Fears rise as Bangladesh war on drugs kills many

Bangladeshi security forces have shot dead more than 70 suspected drug dealers in two weeks in an anti-narcotic crackdown that has created fears of opposition voices being silenced ahead of the upcoming national election.
Rights activists fear the campaign may turn into mass extra-judicial killings like those in the Philippines where more than 12,000 people have reportedly been gunned down since the war on drugs began in 2016.
“Such killings are against the spirit of the rule of law. The accused must get the protection of the law,” Adilur Rahman Khan, the head of human rights organisation Odhiker, said on Saturday.
Police statistics show at least 73 people have been gunned down since security forces launched the nationwide campaign on May 12.
Eleven of them were killed on Friday night in the districts of Comilla, Feni, Chandpur, Joypurhat, Mymensingh, Dinajpur, Barguna, Thakurgaon and Pabna.
Officer Abu Mohammad Shahjahan Kabir in Comilla said police fired 16 shots after his team was attacked by a gang during a raid at a drug den on Friday night.
“Two drug dealers were found dead after a gunfight,” Kabir said, adding that one of the suspects was accused in 16 cases related to smuggling narcotics. Police seized 40 kilogrammes of cannabis and a pistol from the scene, he added.
Similar statements have come from other officers after such operations, most of which are carried out in the dead of night. The police claim that they fire bullets only in self-defence after being
However, rights activists insist otherwise.
Many of the victims are mistakenly identified as drug peddlers by police and some have been targeted for their political affiliation,
Khan said.
“We are not sure how many of them are innocent, but we have been investigating to determine the number of mistakenly identified persons,” he said.
Odhiker has been investigating extra-judicial killings, forced disappearances and other human rights violations in Bangladesh since 1994.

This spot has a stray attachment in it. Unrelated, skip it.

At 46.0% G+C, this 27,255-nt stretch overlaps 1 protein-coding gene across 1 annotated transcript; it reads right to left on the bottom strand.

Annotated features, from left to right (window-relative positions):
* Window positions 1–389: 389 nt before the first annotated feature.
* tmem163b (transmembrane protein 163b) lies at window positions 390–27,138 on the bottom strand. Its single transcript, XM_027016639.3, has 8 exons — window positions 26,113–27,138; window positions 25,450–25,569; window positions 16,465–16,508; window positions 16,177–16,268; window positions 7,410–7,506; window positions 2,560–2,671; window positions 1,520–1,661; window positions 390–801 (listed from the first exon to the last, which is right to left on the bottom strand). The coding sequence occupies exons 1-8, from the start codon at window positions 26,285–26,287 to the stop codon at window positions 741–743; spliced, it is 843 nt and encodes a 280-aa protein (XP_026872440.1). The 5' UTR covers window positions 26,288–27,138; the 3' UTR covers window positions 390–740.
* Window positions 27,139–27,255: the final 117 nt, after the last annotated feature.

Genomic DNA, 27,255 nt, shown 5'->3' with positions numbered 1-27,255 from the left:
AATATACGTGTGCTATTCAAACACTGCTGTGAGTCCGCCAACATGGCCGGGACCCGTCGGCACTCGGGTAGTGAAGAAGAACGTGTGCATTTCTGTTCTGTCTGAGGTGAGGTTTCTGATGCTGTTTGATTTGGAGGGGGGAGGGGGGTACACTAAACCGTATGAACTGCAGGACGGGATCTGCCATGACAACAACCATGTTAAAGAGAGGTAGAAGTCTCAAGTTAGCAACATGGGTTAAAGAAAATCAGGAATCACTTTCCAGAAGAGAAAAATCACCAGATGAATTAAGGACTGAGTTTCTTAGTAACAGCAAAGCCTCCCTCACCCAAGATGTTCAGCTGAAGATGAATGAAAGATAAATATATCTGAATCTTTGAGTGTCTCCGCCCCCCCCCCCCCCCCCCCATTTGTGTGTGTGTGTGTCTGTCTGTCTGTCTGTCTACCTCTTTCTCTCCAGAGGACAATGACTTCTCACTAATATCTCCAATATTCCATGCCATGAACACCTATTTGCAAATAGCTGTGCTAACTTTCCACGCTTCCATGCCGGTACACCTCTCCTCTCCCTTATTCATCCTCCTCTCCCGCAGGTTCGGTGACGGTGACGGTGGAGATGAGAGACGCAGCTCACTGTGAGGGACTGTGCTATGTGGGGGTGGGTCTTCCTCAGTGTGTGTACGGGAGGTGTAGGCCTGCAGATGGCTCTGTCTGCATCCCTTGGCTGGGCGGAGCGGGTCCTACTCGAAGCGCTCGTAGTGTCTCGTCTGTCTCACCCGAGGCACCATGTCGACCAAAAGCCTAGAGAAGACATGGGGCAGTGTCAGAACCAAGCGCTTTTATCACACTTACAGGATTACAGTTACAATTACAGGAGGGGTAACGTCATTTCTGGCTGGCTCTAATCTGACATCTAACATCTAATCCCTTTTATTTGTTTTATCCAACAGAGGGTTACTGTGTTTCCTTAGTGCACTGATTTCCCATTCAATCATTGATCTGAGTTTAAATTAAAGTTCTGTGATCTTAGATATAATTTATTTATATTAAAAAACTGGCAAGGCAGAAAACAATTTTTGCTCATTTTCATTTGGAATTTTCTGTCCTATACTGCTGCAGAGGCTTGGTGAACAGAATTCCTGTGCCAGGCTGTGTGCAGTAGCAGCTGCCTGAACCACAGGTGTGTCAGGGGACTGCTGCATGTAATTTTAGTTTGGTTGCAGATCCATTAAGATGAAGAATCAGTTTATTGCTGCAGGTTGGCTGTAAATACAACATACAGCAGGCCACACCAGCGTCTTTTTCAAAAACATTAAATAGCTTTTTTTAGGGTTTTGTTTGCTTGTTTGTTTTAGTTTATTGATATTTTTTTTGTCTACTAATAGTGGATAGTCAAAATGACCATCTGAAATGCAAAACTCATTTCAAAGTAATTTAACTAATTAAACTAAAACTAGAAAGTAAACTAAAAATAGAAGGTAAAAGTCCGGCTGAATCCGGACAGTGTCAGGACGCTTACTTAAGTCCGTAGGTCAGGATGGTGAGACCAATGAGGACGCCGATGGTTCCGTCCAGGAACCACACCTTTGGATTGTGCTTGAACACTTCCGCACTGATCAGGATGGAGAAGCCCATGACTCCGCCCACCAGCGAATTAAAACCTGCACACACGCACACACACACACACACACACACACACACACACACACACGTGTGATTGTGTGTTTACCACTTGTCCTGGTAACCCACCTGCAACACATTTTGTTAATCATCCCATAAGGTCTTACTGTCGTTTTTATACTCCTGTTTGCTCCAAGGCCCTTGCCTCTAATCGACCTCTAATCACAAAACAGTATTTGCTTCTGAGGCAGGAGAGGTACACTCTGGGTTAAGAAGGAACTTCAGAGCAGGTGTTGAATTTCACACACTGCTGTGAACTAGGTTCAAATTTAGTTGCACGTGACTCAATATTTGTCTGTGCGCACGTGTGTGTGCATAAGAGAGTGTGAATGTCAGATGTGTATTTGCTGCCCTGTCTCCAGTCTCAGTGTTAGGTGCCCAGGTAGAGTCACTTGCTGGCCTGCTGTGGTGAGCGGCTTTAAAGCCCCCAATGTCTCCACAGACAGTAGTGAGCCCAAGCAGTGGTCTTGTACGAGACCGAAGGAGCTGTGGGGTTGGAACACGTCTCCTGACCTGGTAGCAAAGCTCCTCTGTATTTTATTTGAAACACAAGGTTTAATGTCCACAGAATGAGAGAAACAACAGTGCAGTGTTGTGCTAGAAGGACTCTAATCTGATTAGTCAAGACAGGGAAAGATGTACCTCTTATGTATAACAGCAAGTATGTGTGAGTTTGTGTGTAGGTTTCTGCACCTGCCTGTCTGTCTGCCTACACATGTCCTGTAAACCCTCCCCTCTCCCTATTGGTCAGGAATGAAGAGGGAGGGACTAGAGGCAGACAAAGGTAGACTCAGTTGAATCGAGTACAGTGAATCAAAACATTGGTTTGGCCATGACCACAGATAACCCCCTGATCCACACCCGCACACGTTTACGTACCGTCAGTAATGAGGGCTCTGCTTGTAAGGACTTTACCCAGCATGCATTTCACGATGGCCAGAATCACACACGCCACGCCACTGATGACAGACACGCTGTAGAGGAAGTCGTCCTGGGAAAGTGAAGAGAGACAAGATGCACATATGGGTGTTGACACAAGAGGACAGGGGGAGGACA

Security forces began the anti-drug campaign amid a surging trade in methamphetamines, also called yaba tablets, which are mostly smuggled into Bangladesh from neighbouring Myanmar.
A senior cabinet minister has blamed Myanmar for sending the tablets to Bangladesh after security forces recovered 40 million pieces of the cheap methamphetamines last year.
In addition, at least 4 million tablets were seized in the first four months of 2018.
Jamal Uddin Ahmed, chief of Bangladesh’s Department of Narcotics Control, said an estimated 7 million people are addicted to different types of synthetic drugs, including heroin, yaba, codeine-containing syrup Phensedyl, pethidine and morphine.
“We have recently intensified the anti-drug drives combining forces from different agencies so that the criminals cannot escape,” Ahmed said, while not giving a timeframe for the campaign.
Earlier this month, Prime Minister Sheikh Hasina asked the country’s law enforcement agencies to eradicate drug abuse by mirroring her government’s campaign to eliminate rising militancy.
Hasina’s anti-militancy drive, which began in 2016, saw the killing of more than one hundred suspected radicals, who were blamed for carrying out attacks on foreigners, secularist bloggers, writers, priests and those of other faiths.
Information Minister Hasanul Haq Inu has justified the deaths of the latest campaign, saying those killed during the exchange of bullets cannot be termed as extra-judicial killings.
“They [suspects] are killed in a drug war,” said the minister. — dpa

Nazrul Islam